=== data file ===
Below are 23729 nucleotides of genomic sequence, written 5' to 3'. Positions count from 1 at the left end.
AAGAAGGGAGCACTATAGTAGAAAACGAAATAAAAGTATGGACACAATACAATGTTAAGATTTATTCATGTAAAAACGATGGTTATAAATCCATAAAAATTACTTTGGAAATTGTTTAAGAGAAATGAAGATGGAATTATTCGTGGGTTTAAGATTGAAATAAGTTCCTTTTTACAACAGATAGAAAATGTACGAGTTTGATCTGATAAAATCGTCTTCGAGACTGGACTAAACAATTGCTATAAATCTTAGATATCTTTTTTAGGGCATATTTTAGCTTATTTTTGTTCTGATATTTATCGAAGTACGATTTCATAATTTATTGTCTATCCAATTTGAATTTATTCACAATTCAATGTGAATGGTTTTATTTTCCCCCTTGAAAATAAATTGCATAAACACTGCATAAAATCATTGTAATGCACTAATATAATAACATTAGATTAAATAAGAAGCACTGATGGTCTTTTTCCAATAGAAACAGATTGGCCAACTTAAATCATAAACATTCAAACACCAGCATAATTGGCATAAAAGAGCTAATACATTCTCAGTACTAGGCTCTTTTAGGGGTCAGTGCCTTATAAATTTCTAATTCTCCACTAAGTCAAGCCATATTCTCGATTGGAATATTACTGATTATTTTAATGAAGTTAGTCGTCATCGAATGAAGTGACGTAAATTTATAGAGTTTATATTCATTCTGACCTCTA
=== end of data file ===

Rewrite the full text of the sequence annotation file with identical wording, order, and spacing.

Below are 23729 nucleotides of genomic sequence, written 5' to 3'. Positions count from 1 at the left end.
AAGAAGGGAGCACTATAGTAGAAAACGAAATAAAAGTATGGACACAATACAATGTTAAGATTTATTCATGTAAAAACGATGGTTATAAATCCATAAAAATTACTTTGGAAATTGTTTAAGAGAAATGAAGATGGAATTATTCGTGGGTTTAAGATTGAAATAAGTTCCTTTTTACAACAGATAGAAAATGTACGAGTTTGATCTGATAAAATCGTCTTCGAGACTGGACTAAACAATTGCTATAAATCTTAGATATCTTTTTTAGGGCATATTTTAGCTTATTTTTGTTCTGATATTTATCGAAGTACGATTTCATAATTTATTGTCTATCCAATTTGAATTTATTCACAATTCAATGTGAATGGTTTTATTTTCCCCCTTGAAAATAAATTGCATAAACACTGCATAAAATCATTGTAATGCACTAATATAATAACATTAGATTAAATAAGAAGCACTGATGGTCTTTTTCCAATAGAAACAGATTGGCCAACTTAAATCATAAACATTCAAACACCAGCATAATTGGCATAAAAGAGCTAATACATTCTCAGTACTAGGCTCTTTTAGGGGTCAGTGCCTTATAAATTTCTAATTCTCCACTAAGTCAAGCCATATTCTCGATTGGAATATTACTGATTATTTTAATGAAGTTAGTCGTCATCGAATGAAGTGACGTAAATTTATAGAGTTTATATTCATTCTGACCTCTA